Manchin talks of suicide prevention push for vets at VA | Beckley Register-Herald
U.S. Sen. Joe Manchin sat down Wednesday with veterans and administrators at the Beckley VA Medical Center to celebrate the passage of the Clay Hunt Suicide Prevention for American Veterans Act and talk about the local hospital's achievements and needs.
The new act addresses suicide among veterans by requiring an evaluation of existing suicide prevention programs, creating a new website with mental health resources for veterans, improving resources and training for existing programs, and creating a community outreach pilot program to ease the transition from active duty to civilian life.
Moreover, combat veterans who were discharged between January 2009 and January 2001 and did not enroll in the VA health care during their five-year period of eligibility may enroll this year.
VA Secretary Robert McDonald stated: "I'm pleased both houses of Congress have come together to pass the Clay Hunt Suicide Prevention for American Veterans Act. Sgt. Clay Hunt's death was a tragedy. Every suicide is one too many. I had the honor of meeting Sgt. Hunt's parents and was inspired by their strength and their commitment to further improve care for veterans like Clay."
Hunt, a 28-year-old former Marine corporal awarded a Purple Heart in Afghanistan, worked with wounded veterans and performed humanitarian work in Haiti and Chile after his return from Afghanistan.
He was chosen as the public face for public service announcements telling veterans that they are not alone. In March, he committed suicide.
Manchin said 22 veterans die from suicide a day, and many more face daily homelessness.
He asked those veterans present to continue to speak out and voice their concerns and needs because, as individuals who have put their lives on the line, their voices are readily heard in Washington.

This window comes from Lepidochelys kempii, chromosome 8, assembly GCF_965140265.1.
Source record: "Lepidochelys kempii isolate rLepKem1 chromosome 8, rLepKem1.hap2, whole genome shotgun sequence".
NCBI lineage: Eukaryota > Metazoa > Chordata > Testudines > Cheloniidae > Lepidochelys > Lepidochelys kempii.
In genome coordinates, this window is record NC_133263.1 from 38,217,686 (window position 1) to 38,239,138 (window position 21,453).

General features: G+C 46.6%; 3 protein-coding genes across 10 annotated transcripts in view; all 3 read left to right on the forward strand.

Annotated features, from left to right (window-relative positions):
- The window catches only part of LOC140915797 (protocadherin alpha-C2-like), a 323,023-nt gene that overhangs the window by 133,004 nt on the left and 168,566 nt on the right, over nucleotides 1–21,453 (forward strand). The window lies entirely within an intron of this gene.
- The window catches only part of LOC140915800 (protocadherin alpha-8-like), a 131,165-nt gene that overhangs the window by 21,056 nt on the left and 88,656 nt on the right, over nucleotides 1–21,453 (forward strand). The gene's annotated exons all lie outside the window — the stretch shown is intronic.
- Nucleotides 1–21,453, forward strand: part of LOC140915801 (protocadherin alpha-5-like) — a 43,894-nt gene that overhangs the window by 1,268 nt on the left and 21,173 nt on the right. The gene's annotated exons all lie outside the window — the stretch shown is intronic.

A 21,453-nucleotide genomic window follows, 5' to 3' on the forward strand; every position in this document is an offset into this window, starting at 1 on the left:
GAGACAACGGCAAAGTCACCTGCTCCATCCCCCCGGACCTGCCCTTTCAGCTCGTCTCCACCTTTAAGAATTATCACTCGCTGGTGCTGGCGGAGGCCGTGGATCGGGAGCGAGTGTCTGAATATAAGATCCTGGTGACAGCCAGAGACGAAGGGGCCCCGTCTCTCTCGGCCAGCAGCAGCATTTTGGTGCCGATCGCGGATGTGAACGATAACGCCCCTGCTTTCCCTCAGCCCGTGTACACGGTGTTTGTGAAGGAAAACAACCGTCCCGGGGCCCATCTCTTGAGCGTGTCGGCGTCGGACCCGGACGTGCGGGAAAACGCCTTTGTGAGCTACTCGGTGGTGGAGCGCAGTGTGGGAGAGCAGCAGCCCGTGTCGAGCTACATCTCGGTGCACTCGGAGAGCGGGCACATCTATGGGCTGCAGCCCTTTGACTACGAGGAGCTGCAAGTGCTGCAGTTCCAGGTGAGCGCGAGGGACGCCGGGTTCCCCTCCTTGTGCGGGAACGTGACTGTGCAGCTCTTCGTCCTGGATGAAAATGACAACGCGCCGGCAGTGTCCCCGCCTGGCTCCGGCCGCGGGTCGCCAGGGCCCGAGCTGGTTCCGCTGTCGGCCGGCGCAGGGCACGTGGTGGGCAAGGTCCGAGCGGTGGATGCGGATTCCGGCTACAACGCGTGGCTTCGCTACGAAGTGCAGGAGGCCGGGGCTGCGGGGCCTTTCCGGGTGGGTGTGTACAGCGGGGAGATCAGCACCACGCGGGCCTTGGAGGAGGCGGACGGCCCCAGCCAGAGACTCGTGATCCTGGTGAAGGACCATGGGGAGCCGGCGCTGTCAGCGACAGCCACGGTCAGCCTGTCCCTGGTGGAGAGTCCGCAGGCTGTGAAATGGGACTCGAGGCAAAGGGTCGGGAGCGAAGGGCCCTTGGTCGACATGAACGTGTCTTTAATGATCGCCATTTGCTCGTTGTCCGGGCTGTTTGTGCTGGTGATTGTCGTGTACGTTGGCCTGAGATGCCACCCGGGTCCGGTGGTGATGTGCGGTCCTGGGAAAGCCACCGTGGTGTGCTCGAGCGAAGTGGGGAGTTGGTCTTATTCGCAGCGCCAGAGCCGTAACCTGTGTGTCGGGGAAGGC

Medical Center Director Karin McGraw said the Beckley VA ranks well with regard to scheduling during last year's review. Following news reports from Phoenix and elsewhere that VA hospitals were covering up long wait times for veterans to get treatment, the federal government investigated all VA hospitals. She said 95 to 98 percent of appointments are scheduled appropriately within the physician recommended time-frame.
The biggest challenge the Beckley VA faces is space, she said.
"We have moved administrative services to leased space and keep clinical space on campus, but space is a challenge," she said. "We have received funding for additional mental health positions, but we are having to be creative in scheduling so they have enough space to provide services," she explained.
The Beckley VA has been approved to expand mental health services' square footage, and McGraw said construction is expected to begin in the spring.
She said that, in addition to seeing Iraqi and Afghanistan vets, the hospital, with expanding mental health services, is seeing more and more Vietnam veterans seeking mental health services for the first time.
"By extending our mental health services, we have opened the door for veterans from previous wars who have identified similar problems. They have not come to us for care before, but they are coming to us for PTSD, care that we could have been providing to them for years. They have either been reluctant to seek care or are coming because it is more publicized and we are expanding our services," she said.
Center administrators were also excited to discuss the new VA clinic on Walker Street in Princeton.
Manchin was also happy to announce the Beckley center will still have control over a mobile unit that once served veterans in Princeton and Bluefield.
Manchin said there was some concern the Veterans Administration would move the mobile unit to another area after funding came through for the Princeton site. The mobile unit will still be deployed to help veterans in southern West Virginia, he said.
By: Sarah Plummer,
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